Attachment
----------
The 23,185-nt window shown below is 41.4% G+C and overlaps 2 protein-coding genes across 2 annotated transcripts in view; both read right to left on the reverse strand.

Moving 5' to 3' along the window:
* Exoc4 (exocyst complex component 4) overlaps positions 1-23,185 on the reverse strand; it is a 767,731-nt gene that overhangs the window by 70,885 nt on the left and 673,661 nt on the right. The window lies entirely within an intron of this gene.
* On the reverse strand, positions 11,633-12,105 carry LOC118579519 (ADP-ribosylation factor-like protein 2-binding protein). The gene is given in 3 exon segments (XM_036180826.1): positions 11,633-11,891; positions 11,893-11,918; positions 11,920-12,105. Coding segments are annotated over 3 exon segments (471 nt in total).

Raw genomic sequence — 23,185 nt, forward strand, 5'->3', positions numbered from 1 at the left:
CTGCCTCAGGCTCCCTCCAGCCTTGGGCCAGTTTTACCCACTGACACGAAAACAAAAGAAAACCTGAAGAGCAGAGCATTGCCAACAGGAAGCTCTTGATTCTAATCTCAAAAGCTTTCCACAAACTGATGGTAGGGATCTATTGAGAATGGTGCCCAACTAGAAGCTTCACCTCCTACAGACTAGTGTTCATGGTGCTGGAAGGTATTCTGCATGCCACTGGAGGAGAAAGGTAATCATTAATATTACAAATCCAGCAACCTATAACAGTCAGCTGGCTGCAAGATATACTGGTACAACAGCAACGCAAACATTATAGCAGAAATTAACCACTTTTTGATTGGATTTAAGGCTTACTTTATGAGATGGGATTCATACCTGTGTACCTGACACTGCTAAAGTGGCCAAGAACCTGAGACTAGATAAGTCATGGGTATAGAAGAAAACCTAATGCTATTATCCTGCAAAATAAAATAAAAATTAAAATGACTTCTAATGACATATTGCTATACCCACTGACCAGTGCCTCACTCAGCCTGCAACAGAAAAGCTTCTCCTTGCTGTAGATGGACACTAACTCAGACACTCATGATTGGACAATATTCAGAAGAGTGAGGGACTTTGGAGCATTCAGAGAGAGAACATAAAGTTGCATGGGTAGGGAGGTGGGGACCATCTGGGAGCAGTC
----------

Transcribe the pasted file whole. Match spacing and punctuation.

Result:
The 23,185-nt window shown below is 41.4% G+C and overlaps 2 protein-coding genes across 2 annotated transcripts in view; both read right to left on the reverse strand.

Moving 5' to 3' along the window:
* Exoc4 (exocyst complex component 4) overlaps positions 1-23,185 on the reverse strand; it is a 767,731-nt gene that overhangs the window by 70,885 nt on the left and 673,661 nt on the right. The window lies entirely within an intron of this gene.
* On the reverse strand, positions 11,633-12,105 carry LOC118579519 (ADP-ribosylation factor-like protein 2-binding protein). The gene is given in 3 exon segments (XM_036180826.1): positions 11,633-11,891; positions 11,893-11,918; positions 11,920-12,105. Coding segments are annotated over 3 exon segments (471 nt in total).

Raw genomic sequence — 23,185 nt, forward strand, 5'->3', positions numbered from 1 at the left:
CTGCCTCAGGCTCCCTCCAGCCTTGGGCCAGTTTTACCCACTGACACGAAAACAAAAGAAAACCTGAAGAGCAGAGCATTGCCAACAGGAAGCTCTTGATTCTAATCTCAAAAGCTTTCCACAAACTGATGGTAGGGATCTATTGAGAATGGTGCCCAACTAGAAGCTTCACCTCCTACAGACTAGTGTTCATGGTGCTGGAAGGTATTCTGCATGCCACTGGAGGAGAAAGGTAATCATTAATATTACAAATCCAGCAACCTATAACAGTCAGCTGGCTGCAAGATATACTGGTACAACAGCAACGCAAACATTATAGCAGAAATTAACCACTTTTTGATTGGATTTAAGGCTTACTTTATGAGATGGGATTCATACCTGTGTACCTGACACTGCTAAAGTGGCCAAGAACCTGAGACTAGATAAGTCATGGGTATAGAAGAAAACCTAATGCTATTATCCTGCAAAATAAAATAAAAATTAAAATGACTTCTAATGACATATTGCTATACCCACTGACCAGTGCCTCACTCAGCCTGCAACAGAAAAGCTTCTCCTTGCTGTAGATGGACACTAACTCAGACACTCATGATTGGACAATATTCAGAAGAGTGAGGGACTTTGGAGCATTCAGAGAGAGAACATAAAGTTGCATGGGTAGGGAGGTGGGGACCATCTGGGAGCAGTC